Be careful if you have too much alcohol at your parties as your images may turn out a bit odd, like this one… Actually it’s an Olympus “Live Composite” portrait taken at an RPS workshop. The mode expects that you will keep the camera still, but you get interesting effects if you move the camera instead.

Have fun in 2019!

 

 

 

A “design for living”? Perhaps more for working?

I was in Manchester recently and had to drive into the heart of the city.  The one-way system seems designed to keep cars out, rather than helping traffic circulation but I got there in the end.  The (very nice) hotel I was in had windows that opened fully, which gave me a chance to continue my occasional series “view from my hotel bedroom window”.

The one-way system has had lots of changes recently and not all car sat-navs have up-to-date info.  This arrow, which has been turned through 180 degrees, is a good indicator of that.  I loved the symmetry of the elements and the little bit of newer yellow paint where a service trench had been cut and covered.  The empty parking space was astonishing!

In the glass-fronted office building opposite my room there were many stories to be seen about humanising the workspace.  There were potted plants and personal photos were placed on desks.  I preferred the unseen and accidental landscape found behind things.  This red tape was stuck on the back of a large cupboard pushed up against a window.  Isolating it has allowed the reflection of my hotel to become more visible.

Looking up, the large monolith of the 14-storey office building opposite was quite impressive.  Described as one of Manchester’s, “most prestigious office buildings”, it’s a vertical factory for making money, with workers in little cubicles.  Shooting upwards, and then correcting the converging verticals in Photoshop, made a regular pattern that has subtle differences in each rectangle.  If you got all the staff to co-operate you could make words or pictures with the blinds.  There’s a project for someone!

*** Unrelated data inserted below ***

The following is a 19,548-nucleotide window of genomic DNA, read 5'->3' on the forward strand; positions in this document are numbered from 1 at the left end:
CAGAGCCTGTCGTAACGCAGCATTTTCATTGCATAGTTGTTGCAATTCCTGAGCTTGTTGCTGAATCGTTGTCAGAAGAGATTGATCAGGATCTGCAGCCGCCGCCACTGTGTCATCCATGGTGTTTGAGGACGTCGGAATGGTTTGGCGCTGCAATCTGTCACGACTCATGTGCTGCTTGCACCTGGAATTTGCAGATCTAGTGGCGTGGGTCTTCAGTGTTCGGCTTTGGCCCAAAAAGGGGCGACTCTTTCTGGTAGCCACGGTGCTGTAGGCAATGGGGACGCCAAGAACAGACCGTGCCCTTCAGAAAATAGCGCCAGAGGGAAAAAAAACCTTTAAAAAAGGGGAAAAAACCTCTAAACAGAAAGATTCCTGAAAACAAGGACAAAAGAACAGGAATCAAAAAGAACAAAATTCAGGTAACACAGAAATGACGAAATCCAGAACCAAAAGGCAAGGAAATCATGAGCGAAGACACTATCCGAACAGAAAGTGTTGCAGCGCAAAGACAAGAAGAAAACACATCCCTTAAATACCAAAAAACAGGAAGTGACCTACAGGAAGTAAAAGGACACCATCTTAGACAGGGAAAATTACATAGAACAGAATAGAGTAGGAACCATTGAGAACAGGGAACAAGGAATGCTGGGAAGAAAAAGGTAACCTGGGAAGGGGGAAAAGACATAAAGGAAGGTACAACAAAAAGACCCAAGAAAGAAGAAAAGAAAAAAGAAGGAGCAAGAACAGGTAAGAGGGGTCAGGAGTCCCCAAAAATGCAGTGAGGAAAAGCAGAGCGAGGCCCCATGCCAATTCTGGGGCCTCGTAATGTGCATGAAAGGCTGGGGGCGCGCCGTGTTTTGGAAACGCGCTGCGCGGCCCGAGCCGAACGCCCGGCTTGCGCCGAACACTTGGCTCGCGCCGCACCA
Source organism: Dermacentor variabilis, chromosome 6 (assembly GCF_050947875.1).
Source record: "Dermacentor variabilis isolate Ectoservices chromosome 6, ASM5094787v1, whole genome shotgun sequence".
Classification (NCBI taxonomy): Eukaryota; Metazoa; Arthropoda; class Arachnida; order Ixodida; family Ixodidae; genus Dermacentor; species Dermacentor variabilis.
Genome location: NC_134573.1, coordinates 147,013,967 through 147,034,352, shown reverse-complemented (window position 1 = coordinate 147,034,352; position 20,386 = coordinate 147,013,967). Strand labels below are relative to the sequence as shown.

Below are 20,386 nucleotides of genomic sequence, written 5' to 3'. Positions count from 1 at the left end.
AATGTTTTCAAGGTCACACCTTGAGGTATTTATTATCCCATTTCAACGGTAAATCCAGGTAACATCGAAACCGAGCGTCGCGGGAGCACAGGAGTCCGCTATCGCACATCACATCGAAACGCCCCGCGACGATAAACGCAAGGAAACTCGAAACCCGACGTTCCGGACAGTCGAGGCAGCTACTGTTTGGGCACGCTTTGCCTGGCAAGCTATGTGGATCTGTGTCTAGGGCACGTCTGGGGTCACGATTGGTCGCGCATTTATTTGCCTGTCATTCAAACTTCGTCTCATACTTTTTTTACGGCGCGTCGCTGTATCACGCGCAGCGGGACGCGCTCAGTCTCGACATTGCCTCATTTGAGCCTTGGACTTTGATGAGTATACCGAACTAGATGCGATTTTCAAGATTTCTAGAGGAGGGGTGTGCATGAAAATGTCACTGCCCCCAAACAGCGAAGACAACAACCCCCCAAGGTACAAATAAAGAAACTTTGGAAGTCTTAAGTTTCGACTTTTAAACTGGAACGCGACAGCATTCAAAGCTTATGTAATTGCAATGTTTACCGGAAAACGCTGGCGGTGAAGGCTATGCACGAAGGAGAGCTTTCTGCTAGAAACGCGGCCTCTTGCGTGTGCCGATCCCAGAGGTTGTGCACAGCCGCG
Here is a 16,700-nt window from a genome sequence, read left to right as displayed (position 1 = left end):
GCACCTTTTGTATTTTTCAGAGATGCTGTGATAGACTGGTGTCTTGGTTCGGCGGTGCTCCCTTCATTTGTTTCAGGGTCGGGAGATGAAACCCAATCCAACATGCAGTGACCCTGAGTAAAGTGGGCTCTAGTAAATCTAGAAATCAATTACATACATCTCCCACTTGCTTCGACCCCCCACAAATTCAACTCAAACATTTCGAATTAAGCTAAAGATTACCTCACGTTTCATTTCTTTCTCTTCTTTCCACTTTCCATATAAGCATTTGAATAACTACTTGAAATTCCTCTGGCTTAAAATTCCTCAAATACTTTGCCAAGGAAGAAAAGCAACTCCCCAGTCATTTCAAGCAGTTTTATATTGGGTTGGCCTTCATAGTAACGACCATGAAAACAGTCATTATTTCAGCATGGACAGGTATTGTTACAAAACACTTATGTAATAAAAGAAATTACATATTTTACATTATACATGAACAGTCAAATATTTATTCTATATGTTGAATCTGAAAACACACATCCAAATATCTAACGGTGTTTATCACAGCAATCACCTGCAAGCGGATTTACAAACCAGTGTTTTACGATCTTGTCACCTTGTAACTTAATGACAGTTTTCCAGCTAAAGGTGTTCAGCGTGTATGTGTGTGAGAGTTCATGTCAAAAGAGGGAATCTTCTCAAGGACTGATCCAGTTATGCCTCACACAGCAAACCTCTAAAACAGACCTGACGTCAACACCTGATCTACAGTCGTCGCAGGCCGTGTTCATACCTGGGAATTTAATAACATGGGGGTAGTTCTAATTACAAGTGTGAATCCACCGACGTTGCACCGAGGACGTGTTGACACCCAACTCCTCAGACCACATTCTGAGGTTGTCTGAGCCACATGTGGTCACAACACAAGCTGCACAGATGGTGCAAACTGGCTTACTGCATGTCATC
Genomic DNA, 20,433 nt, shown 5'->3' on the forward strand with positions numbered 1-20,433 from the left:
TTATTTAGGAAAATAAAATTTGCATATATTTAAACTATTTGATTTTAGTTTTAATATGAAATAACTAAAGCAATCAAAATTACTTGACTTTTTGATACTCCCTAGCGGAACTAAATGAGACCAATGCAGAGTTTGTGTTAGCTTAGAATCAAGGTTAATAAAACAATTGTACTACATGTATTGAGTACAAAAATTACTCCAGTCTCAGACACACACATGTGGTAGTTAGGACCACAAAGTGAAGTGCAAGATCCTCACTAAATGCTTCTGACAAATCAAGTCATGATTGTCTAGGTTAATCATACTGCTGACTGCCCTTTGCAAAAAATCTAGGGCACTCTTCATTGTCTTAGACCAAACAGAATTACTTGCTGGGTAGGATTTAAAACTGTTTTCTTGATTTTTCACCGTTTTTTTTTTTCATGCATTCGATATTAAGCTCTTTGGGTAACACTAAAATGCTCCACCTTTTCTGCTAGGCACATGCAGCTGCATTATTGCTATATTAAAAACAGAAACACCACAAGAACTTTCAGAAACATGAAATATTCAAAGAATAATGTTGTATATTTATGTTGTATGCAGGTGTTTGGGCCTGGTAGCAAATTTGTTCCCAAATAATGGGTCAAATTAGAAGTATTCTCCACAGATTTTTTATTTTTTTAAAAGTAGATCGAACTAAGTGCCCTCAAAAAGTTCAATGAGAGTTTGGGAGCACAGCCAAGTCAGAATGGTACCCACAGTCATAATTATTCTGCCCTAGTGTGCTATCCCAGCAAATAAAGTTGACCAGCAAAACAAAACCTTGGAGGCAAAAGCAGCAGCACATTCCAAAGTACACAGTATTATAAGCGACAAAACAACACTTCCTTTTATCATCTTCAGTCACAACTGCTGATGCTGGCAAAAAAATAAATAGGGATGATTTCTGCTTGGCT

The modern world contains so much in the way of accidental graphic design.  It’s always worth getting higher so you can look down as well as up.

The light in the garden is bokehlicious!

I’m lucky enough to live in a house that has a south-facing garden.  That means that at this time of year the low angle of the sun compared to the summer brings fresh photographic perspectives.  An early season frost that’s lit by the sun soon melts into a myriad of little backlit water droplets.  A great time to break out the long focal length or wide-aperture lens and try for some bokeh circles.  The first lens I used was my Panasonic 100-300mm.  It’s the equivalent of a 600mm lens on full-frame.

Having a 4/3rds sensor it’s harder to get good bokeh than with a full-frame camera, but with the right technique it’s pretty good.  For this image, of water droplets on a weeping silver birch tree, I used the lens at its maximum focal length to get the most magnification, and of course, at its widest aperture to give round highlight circles.  The lens was focused at infinity.

The nature of the subject changes the overall feel of the image.  This is melted frost on a buddleia shrub, which explains the strong green colour.  There are just a few orange shapes to give a bit of colour contrast.  It’s like a crowd of Venn diagrams!

I swapped lenses for this final shot.  I used my Sigma 30mm f1.4 lens and got a backlit single water droplet on a branch very close to the front of the lens.  The background was a hedge in shadow.  The aperture was set to f1.4 and the bokeh circle is therefore very big.  There’s all manner of stuff going on in the highlight.  It’s like an astronomical image of a planet or moon rather than a drop of water.

Low angled light in the garden on a frosty, sunny morning = time for some delicious bokeh.